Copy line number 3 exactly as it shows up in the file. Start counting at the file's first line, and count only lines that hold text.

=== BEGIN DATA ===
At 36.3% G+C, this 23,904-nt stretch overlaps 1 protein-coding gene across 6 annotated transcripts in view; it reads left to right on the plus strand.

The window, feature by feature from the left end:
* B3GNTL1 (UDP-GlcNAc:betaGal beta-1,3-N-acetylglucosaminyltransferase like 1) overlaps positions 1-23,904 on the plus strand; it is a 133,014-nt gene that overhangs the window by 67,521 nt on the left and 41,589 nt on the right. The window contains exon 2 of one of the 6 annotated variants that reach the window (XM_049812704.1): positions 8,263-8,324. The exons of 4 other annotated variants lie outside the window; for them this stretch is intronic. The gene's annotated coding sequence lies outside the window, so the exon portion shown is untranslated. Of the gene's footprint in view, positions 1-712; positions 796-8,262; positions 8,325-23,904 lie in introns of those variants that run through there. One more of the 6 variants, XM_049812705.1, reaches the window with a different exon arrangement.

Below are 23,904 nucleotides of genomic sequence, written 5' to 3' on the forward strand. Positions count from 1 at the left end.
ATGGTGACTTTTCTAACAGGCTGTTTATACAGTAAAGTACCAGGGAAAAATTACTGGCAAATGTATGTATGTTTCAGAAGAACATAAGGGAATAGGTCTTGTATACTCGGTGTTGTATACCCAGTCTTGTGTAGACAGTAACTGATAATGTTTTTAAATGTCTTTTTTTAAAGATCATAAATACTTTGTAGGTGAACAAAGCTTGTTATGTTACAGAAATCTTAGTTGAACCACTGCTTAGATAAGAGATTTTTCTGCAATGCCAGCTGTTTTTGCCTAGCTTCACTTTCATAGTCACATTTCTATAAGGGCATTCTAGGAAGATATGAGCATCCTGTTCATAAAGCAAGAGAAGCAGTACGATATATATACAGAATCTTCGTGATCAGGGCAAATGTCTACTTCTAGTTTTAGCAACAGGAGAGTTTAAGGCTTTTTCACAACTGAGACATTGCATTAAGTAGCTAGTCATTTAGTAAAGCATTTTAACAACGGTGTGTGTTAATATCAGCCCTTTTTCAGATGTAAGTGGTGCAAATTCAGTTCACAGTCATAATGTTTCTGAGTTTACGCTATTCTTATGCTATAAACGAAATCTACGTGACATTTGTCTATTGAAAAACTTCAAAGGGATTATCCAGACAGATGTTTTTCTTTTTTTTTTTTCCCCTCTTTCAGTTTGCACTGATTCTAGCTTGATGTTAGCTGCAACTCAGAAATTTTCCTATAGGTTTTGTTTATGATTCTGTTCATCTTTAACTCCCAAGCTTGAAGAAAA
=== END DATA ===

* B3GNTL1 (UDP-GlcNAc:betaGal beta-1,3-N-acetylglucosaminyltransferase like 1) overlaps positions 1-23,904 on the plus strand; it is a 133,014-nt gene that overhangs the window by 67,521 nt on the left and 41,589 nt on the right. The window contains exon 2 of one of the 6 annotated variants that reach the window (XM_049812704.1): positions 8,263-8,324. The exons of 4 other annotated variants lie outside the window; for them this stretch is intronic. The gene's annotated coding sequence lies outside the window, so the exon portion shown is untranslated. Of the gene's footprint in view, positions 1-712; positions 796-8,262; positions 8,325-23,904 lie in introns of those variants that run through there. One more of the 6 variants, XM_049812705.1, reaches the window with a different exon arrangement.